Interview with E.E. King

This is one of an ongoing series of interviews with contributors to The 3288 Review.

E.E. King is a performer, writer, biologist and painter. Ray Bradbury calls her stories “marvelously inventive, wildly funny and deeply thought provoking. I cannot recommend them highly enough.” Her books include Dirk Quigby’s Guide to the Afterlife, Real Conversations with Imaginary Friends and Another Happy Ending. She has won numerous awards and been published widely. She has worked with children in Bosnia, crocodiles in Mexico, frogs in Puerto Rico, egrets in Bali, mushrooms in Montana, archaeologists in Spain and butterflies in South Central Los Angeles. Her short story “The Grammarian’s Grimoire” was published in our Autumn 2015 issue.

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3288 Review: How and when did you start writing? Was there a specific event or moment which sparked your interest in the written word?

E.E. King: I wrote when I was very young, but left the pen, and computer, to pursue ballet, theater, painting and biology. About 2002 when I began writing seriously, daily. I was extraordinarily fortunate to have Ray Bradbury as my champion and mentor. He had been in my father’s writing group and I visited him weekly for many years until his death. His greeting was always, “Have you written today?” I can still hear him saying; “I am your Rabbi and your Priest. This is your temple. Now go forth and WRITE!” I have always been a vociferous reader, and I was lucky to have grown up being read to and told stories. I began by writing a children’s book—a story and novel. Then I wrote stories—hundreds of stories—before moving on novels. Continue reading →

Interview with Jean Davis

This is one of an ongoing series of interviews with contributors to The 3288 Review.

Jean Davis lives in West Michigan. When not writing, she can be found playing in her garden, enjoying a glass of wine, or lost a good book. Her novel A Broken Race is now available, and her short fiction has appeared in Bards and Sages Quarterly, Acidic Fiction, Tales of The Talisman, The First Line, Allegory, Isotropic Fiction, Liquid Imagination, and more. Upcoming publications include two short fiction stories in Caffeinated PressBrewed Awakenings II anthology. Follow her writing adventures at www.jeanddavis.blogspot.com. Her story “Kick the Cat” appeared in Issue 1.2 in November 2015.

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3288 Review: How and when did you start writing? Was there a specific event or moment which sparked your interest in the written word?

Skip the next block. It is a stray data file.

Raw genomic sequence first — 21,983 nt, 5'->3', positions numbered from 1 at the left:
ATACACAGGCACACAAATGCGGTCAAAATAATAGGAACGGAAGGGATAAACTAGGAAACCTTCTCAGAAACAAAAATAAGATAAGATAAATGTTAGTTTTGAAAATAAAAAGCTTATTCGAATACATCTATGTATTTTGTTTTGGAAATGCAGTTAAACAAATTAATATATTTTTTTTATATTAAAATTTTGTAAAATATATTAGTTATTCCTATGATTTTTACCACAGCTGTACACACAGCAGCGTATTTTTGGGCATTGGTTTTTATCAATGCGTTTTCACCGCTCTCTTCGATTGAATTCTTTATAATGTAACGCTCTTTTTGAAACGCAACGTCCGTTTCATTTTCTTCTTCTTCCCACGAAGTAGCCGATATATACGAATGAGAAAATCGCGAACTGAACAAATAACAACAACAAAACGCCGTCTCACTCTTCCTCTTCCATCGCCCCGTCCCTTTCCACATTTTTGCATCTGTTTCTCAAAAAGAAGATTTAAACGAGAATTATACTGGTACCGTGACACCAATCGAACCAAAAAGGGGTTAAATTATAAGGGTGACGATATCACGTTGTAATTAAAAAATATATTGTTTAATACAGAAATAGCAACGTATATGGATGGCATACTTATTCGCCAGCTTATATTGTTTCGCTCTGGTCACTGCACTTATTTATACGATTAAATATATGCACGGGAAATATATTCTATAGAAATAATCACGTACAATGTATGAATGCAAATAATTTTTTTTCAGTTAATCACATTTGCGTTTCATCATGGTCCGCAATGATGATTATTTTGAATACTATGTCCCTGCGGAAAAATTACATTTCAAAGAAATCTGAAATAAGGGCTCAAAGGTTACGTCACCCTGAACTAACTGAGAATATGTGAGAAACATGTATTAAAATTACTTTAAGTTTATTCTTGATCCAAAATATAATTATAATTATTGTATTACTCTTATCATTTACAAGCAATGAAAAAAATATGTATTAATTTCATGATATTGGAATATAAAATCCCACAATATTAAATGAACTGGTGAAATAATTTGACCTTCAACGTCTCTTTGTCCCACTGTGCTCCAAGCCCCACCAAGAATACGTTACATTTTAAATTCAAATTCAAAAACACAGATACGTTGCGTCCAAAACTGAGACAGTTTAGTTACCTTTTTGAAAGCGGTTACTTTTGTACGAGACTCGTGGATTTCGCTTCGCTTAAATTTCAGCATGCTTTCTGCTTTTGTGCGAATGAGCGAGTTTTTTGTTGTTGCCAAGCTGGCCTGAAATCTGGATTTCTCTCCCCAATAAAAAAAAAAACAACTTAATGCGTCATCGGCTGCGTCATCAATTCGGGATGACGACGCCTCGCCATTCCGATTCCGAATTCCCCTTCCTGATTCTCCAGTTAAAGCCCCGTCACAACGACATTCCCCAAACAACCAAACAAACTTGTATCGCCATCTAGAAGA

Jean Davis: If we’re to go back to the spark, I’d have to say it was my fourth and fifth grade history teacher who accepted my short stories on the sly and wrote encouraging comments on them, sneaking them back to me tucked between my regular assignments. I don’t recall exactly how we came to this secret arrangement, but the fact that she wasn’t an English teacher, so there wasn’t that pressure, and that she was an adult who liked what I wrote, was very exciting.

I wrote on an off, more so in high school and into my early twenties. And then I had kids. I spent most of their year early years plugging away at various major rewrites on a single novel as time allowed, which if you have young kids and a job, you understand is about ten minutes a week in a state somewhere between exhaustion and asleep.

It wasn’t until 2005 that I found my way to fan fiction where I again got a taste of feedback and encouragement, not that those two things were often hand in hand or very helpful. The search for more productive criticism led me to a critique group. There, I started writing seriously and learned a lot. I’m still learning a lot, seven years later. Continue reading →

Interview with Joe Baumann

This is one of an ongoing series of interviews with contributors to The 3288 Review.

Joe Baumann received his Ph.D. in English from the University of Louisiana at Lafayette, where he served as the editor-in-chief of Rougarou: an Online Literary Journal and the Southwestern Review.  He is the author of Ivory Children: Flash Fictions, and his work has appeared in Tulane Review, Willow Review, Hawai’i Review, and many others, and is forthcoming in Jelly Bucket, Lunch Ticket and others. He teaches composition, literature and creative writing at St. Charles Community College in St. Charles, Missouri. Baumann’s story “The House on the Edge of the Canyon” appeared in issue 1.2 of The 3288 Review.

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3288 Review: How and when did you start writing? Was there a specific event or moment which sparked your interest in the written word?

Joe Baumann: I can’t remember the exact moment at which I started writing stories, but I have a distinct memory of writing something in first grade. I was living in New York, and in elementary school we had a program—looking back, it feels like magic that this was a thing the school could do—where every student was asked to write a short book that would be published as a hardback. I have little memory of what that book was about (I’m sure my parents have it shelved away somewhere), and I don’t distinctly remember having a deep love of writing before that, but perhaps that’s because I have a very blurry sense of my memory before that moment (my first five years of life are spotty and bleary, as young memories tend to be). That, however, was certainly a major starting point for me. Being able to hold, in my hands, my own work, made me feel immediately empowered as a writer, even at that age. I had been a reader for all of my childhood—I devoured Goosebumps, The Boxcar Children, and the Clue books, even at that age—and somewhere inside, consciously or unconsciously, having that item in my hands made me feel ready to be a part of that world. The rest, I suppose, is history. Continue reading →